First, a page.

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Phase 1: Context of Public Transport

by | Jan 27, 2019 | Geen categorie | 0 comments

This blog is a follow-up on ‘TMWalker4 in Public Transport‘.

Concepts only get their meaning through the context in which they are used. Take the concept ‘share’. Do you read it as a verb or as a noun? To prevent confusion it is important to add the right context to concepts coming from an informational system.

The context for the concept ‘public transport’ is ‘The Netherlands’ in the following example. Okay, so we are not talking about a bus in India where travellers can also sit on the roof. This is good to know. The concept ‘The Netherlands’ does not need explaining right? It a general term, not a business term.

What is the relationship between Public Transport and The Netherlands?


We choose to take the physical bus stop location as a limitation. If the GPS position is in The Netherlands, it falls into the context. Looking at international lines, such as the Flixbus to and from Paris, we take the last and first stop in The Netherlands.

However, there is still something left in between that bus stop and the Dutch border. For this purpose, we created provinces, divided these into municipalities, which are subdivided into neighbourhoods and into blocks. This division makes for a connection to the provider of the data. If something in this geographical structure changes, TMWalker changes too.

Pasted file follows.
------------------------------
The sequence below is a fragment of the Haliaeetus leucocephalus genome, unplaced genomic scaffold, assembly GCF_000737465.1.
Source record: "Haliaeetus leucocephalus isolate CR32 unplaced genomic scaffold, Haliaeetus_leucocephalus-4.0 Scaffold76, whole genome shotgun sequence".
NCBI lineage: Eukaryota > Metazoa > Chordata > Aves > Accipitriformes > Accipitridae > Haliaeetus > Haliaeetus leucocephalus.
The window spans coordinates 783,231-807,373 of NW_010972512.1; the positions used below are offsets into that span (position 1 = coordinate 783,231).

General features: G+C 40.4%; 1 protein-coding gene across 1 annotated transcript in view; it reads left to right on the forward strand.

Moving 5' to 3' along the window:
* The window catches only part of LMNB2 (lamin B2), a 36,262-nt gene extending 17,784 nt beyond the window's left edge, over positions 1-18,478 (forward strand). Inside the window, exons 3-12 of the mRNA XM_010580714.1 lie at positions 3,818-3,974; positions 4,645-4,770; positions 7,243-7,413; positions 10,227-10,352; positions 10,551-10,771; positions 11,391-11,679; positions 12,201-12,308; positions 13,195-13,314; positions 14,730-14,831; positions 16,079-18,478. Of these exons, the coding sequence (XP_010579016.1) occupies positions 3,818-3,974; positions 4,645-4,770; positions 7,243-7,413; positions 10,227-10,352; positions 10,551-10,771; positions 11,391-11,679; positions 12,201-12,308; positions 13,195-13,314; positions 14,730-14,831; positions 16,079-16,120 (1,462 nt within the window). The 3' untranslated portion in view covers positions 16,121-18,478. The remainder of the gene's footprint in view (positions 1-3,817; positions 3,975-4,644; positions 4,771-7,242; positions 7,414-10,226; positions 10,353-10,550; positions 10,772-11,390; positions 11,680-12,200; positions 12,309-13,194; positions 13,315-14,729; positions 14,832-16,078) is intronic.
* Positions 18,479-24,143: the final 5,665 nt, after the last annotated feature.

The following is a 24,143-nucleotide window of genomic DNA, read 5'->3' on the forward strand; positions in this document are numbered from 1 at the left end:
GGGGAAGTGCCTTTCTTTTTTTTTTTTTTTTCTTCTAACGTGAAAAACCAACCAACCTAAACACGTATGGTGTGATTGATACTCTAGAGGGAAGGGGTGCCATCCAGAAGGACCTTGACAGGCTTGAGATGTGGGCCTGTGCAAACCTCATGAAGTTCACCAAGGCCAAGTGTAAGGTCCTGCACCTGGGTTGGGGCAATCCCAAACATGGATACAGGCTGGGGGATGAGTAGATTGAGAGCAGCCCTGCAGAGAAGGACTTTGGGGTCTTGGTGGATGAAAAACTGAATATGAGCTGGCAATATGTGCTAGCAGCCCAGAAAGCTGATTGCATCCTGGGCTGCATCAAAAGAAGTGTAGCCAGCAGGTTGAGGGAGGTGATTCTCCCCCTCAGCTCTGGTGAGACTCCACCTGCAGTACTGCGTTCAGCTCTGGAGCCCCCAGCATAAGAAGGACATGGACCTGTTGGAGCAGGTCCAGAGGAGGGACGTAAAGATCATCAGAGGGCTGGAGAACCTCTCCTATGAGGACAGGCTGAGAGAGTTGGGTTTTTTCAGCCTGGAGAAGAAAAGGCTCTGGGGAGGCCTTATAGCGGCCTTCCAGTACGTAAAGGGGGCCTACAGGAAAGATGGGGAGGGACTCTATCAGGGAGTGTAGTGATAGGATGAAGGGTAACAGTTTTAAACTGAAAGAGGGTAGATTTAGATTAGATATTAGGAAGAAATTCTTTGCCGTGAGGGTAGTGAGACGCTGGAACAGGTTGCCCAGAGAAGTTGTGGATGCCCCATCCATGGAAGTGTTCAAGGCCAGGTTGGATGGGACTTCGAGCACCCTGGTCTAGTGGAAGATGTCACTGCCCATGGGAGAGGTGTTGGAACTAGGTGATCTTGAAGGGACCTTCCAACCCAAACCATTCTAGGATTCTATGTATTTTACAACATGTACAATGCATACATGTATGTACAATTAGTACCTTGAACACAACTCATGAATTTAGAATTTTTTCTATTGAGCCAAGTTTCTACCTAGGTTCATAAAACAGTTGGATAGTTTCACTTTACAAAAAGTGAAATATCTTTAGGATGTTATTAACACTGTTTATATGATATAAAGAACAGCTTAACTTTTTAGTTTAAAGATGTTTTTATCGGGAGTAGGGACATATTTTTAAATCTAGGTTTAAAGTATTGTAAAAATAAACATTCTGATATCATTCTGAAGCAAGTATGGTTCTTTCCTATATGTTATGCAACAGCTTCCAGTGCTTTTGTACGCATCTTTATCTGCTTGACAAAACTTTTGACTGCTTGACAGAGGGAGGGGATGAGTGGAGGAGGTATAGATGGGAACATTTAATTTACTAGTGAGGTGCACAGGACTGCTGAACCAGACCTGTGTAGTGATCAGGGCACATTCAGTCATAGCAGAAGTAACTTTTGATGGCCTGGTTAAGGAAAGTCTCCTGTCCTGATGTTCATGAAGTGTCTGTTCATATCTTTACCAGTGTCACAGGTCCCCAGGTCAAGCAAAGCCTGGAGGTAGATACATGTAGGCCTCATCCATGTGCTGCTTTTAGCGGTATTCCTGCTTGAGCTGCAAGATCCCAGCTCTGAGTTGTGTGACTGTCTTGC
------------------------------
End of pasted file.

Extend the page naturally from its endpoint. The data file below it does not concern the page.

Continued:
What does this add? This way, we can show all kinds of quantities and transport flows on multiple levels and on a map.


The government used to be charged with the funding of public transportation. Nowadays, that responsibility of city and regional transport lies with 18 PT authorities, divided into geographical areas. These authorities are usually a combination of municipal and provincial allies.

PT authorities divide multiple ‘concessions‘ over PT companies, which sometimes divide these amongst themselves. We receive the PT data of almost all PT companies and since we also know the geographical location of the bus stops, we can show a complete image per PT company and per PT authority. This could be useful if a public transport company wants to run for a new concession, but they do not have any data about it yet.

The next phase will depict the public transport network of an area or carrier. See our next blog; ‘Description of a network: Topology’.



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